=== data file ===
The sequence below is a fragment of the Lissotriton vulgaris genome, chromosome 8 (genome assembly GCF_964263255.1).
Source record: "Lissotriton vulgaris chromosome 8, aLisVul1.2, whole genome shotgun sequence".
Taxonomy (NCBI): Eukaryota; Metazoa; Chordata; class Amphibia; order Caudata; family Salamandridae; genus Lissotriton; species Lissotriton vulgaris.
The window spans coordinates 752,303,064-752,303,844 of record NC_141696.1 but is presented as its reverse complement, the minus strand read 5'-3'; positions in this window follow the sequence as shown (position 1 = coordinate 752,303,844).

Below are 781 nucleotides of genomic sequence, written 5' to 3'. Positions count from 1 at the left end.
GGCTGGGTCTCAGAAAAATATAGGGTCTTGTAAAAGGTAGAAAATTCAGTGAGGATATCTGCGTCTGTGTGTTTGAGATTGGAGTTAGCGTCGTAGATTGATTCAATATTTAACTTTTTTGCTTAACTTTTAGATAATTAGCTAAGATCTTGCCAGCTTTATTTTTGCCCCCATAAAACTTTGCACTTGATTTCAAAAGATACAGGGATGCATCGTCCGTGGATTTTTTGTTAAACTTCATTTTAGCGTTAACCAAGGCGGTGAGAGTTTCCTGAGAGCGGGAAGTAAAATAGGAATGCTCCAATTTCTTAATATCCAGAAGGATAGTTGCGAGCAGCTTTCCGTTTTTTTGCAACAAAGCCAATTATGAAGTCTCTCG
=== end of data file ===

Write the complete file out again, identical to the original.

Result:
The sequence below is a fragment of the Lissotriton vulgaris genome, chromosome 8 (genome assembly GCF_964263255.1).
Source record: "Lissotriton vulgaris chromosome 8, aLisVul1.2, whole genome shotgun sequence".
Taxonomy (NCBI): Eukaryota; Metazoa; Chordata; class Amphibia; order Caudata; family Salamandridae; genus Lissotriton; species Lissotriton vulgaris.
The window spans coordinates 752,303,064-752,303,844 of record NC_141696.1 but is presented as its reverse complement, the minus strand read 5'-3'; positions in this window follow the sequence as shown (position 1 = coordinate 752,303,844).

Below are 781 nucleotides of genomic sequence, written 5' to 3'. Positions count from 1 at the left end.
GGCTGGGTCTCAGAAAAATATAGGGTCTTGTAAAAGGTAGAAAATTCAGTGAGGATATCTGCGTCTGTGTGTTTGAGATTGGAGTTAGCGTCGTAGATTGATTCAATATTTAACTTTTTTGCTTAACTTTTAGATAATTAGCTAAGATCTTGCCAGCTTTATTTTTGCCCCCATAAAACTTTGCACTTGATTTCAAAAGATACAGGGATGCATCGTCCGTGGATTTTTTGTTAAACTTCATTTTAGCGTTAACCAAGGCGGTGAGAGTTTCCTGAGAGCGGGAAGTAAAATAGGAATGCTCCAATTTCTTAATATCCAGAAGGATAGTTGCGAGCAGCTTTCCGTTTTTTTGCAACAAAGCCAATTATGAAGTCTCTCG